Fiber optic and fiber-device scientists in the laboratories of the University of Central Florida (UCF) have developed a new technology for an innovative textile that changes color and appearance on demand. The scientists believe ChroMorphous technology is a first in e-textiles and fabrics, as older versions of color-changing fabrics need sunlight or body heat to work. However, these older iterations did not allow the user to decide when and how the transformation would take place.
The fibers in the product contain a conductive micro-wire, so when an electrical current passes through the micro-wire, the fiber warms up slightly, activating its color-changing pigment. The fabric does not emit light; rather, the pigment in the fabric physically changes color when activated.
The possible patterns that can be generated are determined by the number of fiber groups, or “stripes,” connected in the fabric. Activating all the groups results in the entire fabric changing color. Activating every other group results in a pattern of alternating stripes. Any combination of groups can be activated at once, or dynamically controlled to create one pattern followed by another.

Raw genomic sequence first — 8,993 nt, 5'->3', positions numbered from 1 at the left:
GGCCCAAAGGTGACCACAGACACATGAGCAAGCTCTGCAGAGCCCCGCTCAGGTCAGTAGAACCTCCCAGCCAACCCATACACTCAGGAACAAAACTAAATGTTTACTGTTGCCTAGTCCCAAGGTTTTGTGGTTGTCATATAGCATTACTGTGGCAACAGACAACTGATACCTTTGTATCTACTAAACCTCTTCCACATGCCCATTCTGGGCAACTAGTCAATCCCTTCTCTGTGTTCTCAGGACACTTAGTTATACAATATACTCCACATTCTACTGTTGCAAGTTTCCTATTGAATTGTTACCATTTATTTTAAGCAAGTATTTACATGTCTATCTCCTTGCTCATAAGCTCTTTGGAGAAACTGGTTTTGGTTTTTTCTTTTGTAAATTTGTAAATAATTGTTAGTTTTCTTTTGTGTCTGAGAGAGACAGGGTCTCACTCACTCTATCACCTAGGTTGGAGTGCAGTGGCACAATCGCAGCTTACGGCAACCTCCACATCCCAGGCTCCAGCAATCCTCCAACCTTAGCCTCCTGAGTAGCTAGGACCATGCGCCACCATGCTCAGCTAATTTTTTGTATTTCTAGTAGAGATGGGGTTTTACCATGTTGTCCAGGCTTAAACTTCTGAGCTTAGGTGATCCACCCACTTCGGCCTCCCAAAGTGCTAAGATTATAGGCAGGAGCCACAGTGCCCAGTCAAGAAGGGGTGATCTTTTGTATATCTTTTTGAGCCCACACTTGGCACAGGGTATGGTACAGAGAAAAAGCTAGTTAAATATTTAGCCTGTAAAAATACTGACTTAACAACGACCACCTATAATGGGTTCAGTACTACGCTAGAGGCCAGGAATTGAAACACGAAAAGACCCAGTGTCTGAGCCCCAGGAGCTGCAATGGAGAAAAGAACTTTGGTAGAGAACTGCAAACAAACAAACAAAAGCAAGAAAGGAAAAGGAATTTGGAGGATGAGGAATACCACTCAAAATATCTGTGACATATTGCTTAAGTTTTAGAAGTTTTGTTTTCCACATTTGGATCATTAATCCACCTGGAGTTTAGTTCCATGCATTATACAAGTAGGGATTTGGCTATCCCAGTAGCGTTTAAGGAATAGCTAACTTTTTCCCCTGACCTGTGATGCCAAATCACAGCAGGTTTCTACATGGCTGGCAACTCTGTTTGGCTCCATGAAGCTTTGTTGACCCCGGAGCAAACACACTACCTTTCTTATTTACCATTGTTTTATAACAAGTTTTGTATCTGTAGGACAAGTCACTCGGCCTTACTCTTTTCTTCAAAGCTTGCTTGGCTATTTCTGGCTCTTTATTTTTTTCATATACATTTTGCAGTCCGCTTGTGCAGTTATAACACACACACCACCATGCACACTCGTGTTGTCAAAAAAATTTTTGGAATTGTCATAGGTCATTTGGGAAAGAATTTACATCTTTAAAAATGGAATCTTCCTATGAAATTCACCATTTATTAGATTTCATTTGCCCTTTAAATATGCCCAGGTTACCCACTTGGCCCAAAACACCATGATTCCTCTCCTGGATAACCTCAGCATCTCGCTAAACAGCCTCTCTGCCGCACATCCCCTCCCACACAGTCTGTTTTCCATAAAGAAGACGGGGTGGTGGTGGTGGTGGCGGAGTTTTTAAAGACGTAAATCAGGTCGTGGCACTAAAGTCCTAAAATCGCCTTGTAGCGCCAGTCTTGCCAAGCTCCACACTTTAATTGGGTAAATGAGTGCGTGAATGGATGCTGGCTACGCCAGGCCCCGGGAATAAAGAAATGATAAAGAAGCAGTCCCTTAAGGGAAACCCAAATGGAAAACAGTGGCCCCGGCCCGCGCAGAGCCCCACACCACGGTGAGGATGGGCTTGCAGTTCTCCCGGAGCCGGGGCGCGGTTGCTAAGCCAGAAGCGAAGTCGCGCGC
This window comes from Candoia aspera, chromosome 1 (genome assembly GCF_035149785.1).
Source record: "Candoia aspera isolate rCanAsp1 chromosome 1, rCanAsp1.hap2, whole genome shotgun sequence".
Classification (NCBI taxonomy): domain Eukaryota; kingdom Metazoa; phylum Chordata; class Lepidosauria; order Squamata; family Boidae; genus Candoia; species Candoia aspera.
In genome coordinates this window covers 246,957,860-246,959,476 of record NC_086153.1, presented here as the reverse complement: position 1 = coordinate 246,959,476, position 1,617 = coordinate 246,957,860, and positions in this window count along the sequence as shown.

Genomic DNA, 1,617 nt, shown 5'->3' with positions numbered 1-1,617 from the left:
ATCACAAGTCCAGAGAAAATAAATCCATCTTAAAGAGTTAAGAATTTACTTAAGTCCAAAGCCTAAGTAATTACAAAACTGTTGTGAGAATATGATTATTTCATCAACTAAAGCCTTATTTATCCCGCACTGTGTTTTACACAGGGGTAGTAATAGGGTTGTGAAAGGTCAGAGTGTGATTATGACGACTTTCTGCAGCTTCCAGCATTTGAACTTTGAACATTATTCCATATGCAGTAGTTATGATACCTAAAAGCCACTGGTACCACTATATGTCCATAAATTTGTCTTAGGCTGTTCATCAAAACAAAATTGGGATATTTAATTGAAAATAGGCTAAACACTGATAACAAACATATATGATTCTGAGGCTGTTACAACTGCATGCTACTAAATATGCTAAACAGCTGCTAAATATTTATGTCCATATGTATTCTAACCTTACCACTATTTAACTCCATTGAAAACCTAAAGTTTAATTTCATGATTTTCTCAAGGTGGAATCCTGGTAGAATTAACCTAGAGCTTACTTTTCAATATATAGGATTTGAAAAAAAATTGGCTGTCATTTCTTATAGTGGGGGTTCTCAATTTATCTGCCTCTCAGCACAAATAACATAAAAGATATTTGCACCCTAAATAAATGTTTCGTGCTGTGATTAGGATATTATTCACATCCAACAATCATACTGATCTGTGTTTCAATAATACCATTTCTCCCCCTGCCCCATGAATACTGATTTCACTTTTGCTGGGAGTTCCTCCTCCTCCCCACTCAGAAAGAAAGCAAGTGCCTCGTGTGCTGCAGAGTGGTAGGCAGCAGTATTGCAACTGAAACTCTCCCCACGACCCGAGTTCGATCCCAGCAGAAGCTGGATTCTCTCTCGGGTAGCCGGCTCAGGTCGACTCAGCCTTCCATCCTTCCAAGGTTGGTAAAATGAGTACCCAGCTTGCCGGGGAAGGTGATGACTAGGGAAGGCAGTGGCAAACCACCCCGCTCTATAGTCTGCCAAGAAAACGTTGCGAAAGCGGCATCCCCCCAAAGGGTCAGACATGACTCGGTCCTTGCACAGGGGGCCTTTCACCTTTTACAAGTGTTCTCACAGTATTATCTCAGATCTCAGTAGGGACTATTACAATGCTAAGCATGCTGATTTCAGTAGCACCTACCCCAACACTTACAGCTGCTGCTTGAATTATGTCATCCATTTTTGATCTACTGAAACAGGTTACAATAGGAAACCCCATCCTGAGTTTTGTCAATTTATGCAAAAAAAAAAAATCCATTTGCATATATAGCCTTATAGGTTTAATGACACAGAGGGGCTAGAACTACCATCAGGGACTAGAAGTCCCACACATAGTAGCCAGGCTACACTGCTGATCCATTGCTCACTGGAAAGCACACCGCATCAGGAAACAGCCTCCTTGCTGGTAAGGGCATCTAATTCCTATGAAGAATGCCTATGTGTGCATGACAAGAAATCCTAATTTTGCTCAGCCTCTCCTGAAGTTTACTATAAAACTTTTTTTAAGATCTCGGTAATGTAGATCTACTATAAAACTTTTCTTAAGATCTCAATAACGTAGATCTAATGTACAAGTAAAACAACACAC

While current prototypes contain Chromorphous fibers in the weft, future products will have Chromorphous fibers in the warp and weft, which will enable both vertical and horizontal stripes at the same time, as well as the possibility for patterns such as a checkerboard. A range of color palettes are available. These color palettes are set at the factory level during the manufacturing of each product.
The current technology allows for a color palette that enables changes among four different colors. The product also offers the flexibility of fabric that can be used indoors or outdoors.
A collaboration with four companies will bring the new material into the commercial market: Chameleon International, contributing its color-changing formulations; Hills Inc., producer of multi-component fiber extrusion technology; Inman Mills will produce the woven fabric; and WETESO, a wearable tech design firm, partnered with UCF in developing prototypes and media assets that highlight the capabilities of the new textiles.